xrays at airports no more film-safe?

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I was jsut told in a shop that xrays in many airports of the world are no more film-save, as they used to be. As it happens, I was in South Asia rthis spring, and one 8x10 film got spoiled (a shadow line through each neg), and I always wondered why. I had the films in a suitcase, may this be the reason? Is this true about xray machines?

Lukas

-- Lukas Werth (lukas.werth@rz.hu-berlin.de), November 27, 2000

Answers

Hold baggage is generally subjected to much higher x-ray dosages than hand baggage.

-- Pete Andrews (p.l.andrews@bham.ac.uk), November 27, 2000.

There has been a discussion earlier on this topic, if someone can find it. Yes, some airports have new machines with powerful rays. I think I have read that films will start to show fogging if exposed twice to such machinery, which easily happens when you travel. The worst is that operators will encrease the flow if they want to see through a metal protection (X-Rays bags, film holders, aluminum case)! It is highly recommended to keep all films in the cabin luggage and have them hand checked.

-- Paul Schilliger (pschilliger@smile.ch), November 27, 2000.

There has been a ton of discussion of this on www.photo.net/photo; just type in "Xray" in the Search box and you'll find a day's worth of reading.

Basically, though, these two rules can be a guide:

1. NEVER, ever, put film in your checked luggage; if you do, you can assume the film will be ruined by the more powerful CT scans used on checked luggage.

2. The X-ray belt-machines on which you put your carry-on luggage (by the metal detector you walk through) are generally safe for film; I still use lead-lined bags when possible though (and no, they can't "crank up the power on the x-ray machine" to see better into my carry-on bags; at worst, they'll ask me to open everything). Sometimes you can get a hand inspection of film (bypassing the X-ray belt), especially if the film is in clear plastic bags, but this is by no means assured. As an American, I've found hand inspections to be no problem in the US and often difficult in Europe (no matter how friendly I am!)

-- Simon (simonfairfax@aol.com), November 27, 2000.


I just recently returned from a month long trip to India and Nepal and went through airport checks at least 10 times. I took 200 Kodak Readyloads (ASA 100) and carryed them in one bag with nothing else. I never had a problem with getting a visual inspection, because it was obviously something different than they were used to seeing. I would simply tell them that it was professional and very sensitive. I also had a sheet that I would put into the holder to show how it worked.

As an experiement I put a 120 roll of tmax 400 in a suitcase and put another through the carry on luggage at each airport. They each went through at least 10 times. I have not developed the carry on luggage roll yet, but the roll that was in my checked bag is not fogged at all.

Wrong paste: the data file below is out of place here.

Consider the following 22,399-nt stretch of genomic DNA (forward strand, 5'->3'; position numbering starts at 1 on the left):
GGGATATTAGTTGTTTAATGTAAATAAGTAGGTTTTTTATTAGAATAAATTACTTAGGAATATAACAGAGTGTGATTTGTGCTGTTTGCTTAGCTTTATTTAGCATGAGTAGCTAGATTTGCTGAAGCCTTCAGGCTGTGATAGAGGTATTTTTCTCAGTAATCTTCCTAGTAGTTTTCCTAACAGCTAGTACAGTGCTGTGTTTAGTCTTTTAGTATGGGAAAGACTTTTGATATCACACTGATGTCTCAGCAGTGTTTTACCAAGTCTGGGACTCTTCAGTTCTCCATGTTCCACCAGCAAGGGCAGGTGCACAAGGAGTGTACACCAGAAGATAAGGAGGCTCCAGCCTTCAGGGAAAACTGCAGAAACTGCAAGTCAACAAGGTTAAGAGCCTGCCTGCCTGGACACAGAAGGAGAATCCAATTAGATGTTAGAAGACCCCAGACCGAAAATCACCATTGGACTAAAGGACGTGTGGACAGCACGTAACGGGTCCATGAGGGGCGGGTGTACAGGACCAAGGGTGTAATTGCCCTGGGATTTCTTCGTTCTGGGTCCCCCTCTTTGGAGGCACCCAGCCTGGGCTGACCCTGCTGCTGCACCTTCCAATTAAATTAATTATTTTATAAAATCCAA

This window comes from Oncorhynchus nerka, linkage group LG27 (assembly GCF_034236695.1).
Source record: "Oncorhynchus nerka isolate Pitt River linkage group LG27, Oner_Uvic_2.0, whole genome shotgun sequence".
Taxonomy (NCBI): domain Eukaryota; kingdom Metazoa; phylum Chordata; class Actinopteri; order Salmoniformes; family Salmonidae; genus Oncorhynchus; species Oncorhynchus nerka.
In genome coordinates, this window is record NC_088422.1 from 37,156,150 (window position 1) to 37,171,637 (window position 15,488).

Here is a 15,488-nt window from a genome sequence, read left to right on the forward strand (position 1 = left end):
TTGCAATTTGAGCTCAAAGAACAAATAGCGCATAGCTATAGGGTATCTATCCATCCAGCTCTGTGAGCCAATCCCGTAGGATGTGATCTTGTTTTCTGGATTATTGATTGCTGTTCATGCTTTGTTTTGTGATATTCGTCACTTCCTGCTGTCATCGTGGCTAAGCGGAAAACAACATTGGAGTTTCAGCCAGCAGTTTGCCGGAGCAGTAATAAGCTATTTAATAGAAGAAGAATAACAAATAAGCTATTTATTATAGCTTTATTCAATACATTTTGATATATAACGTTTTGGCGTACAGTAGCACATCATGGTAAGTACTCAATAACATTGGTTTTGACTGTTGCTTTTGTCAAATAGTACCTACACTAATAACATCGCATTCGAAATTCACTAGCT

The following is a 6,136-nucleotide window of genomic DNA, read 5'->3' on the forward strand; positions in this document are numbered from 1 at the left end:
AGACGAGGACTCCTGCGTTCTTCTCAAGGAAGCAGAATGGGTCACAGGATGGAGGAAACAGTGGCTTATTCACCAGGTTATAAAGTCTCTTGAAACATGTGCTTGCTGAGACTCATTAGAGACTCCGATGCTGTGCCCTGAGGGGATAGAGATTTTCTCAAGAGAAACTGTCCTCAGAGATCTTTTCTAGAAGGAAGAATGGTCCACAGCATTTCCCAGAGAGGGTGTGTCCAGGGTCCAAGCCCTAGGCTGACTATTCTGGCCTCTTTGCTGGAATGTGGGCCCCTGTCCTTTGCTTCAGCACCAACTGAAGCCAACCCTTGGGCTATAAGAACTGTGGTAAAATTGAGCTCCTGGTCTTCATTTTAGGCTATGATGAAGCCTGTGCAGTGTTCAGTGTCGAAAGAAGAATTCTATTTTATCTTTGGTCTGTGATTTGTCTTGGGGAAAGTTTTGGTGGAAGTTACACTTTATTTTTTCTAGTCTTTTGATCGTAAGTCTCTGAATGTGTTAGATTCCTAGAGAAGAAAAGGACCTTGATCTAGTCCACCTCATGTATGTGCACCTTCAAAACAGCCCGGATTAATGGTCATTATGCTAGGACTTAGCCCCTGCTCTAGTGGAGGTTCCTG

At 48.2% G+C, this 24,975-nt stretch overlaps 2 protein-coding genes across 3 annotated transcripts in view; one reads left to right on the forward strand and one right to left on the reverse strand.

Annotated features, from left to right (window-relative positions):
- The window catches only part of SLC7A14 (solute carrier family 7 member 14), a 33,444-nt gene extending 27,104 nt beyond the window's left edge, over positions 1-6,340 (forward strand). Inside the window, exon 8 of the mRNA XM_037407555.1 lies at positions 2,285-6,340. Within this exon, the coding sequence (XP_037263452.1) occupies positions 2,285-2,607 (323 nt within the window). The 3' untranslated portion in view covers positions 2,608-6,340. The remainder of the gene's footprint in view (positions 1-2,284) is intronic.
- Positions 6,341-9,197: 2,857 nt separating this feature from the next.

I guess this is encouraging. However, it will not change my behavior at airports. I will still carry my film on. It will make me more comfortable about my film if I happen to lose an argument at a gate and my film does go through.

-- Paul Mongillo (pmongillo@thurston.com), November 27, 2000.


Just a quick note to add that I went through a hand luggage check with a box of film, and they insisted on opening up the box (HP5+) to get a swab...if I hadn't had my changing bag in my hand luggage, they would not have let it through...this was at O'Hare in Chicago.

-- Malcolm Fox (foxmalcolm@aol.com), November 30, 2000.


I came across an article in the june 98 issue of french magazine "Chasseur d'Images". Here is some of the content:

"It's new, is implemented in 16 large airports and is called CTX5000 (In Vision Technologies). It's the best system of explosives detection. Wonderful would you say, alas! This new security machinery, a X-Rays tomograph 3D, is more powerful than the classical X-Rays equipment used so far. All films that pass through it are irremediably fogged and lost.....

...Countless amateurs have already found on their negatives an opaque line 1cm across and diverse fogging put in evidence in a test set up by the PIMA (Groupement Mondial des fabricants de matériel photographique). All films in all sensitivities and formats are concerned. By the year 2000, all major airports will be equipped. How to avoid destruction of your precious films? By having them in your hand luggage and checked through the low intensity X-Rays gate or having them hand checked. The good old lead bag is no longer advised for this can bring the operator to increase the flow to see through the material."

Well, we are warned! The problem with the hand luggage is that it is often already packed with the precious and heavy photographic gear. With that some companies have reduced the maximal size of the pack to be taken on board.

Totally different problem but in the same environment, I have been told the depressurisation can have ill effects on the electronics of some cameras. It seems to be well known that many Nikon 8008 have been put out of service during a flight in the store-room.

-- Paul Schilliger (pschilliger@smile.ch), December 10, 2000.


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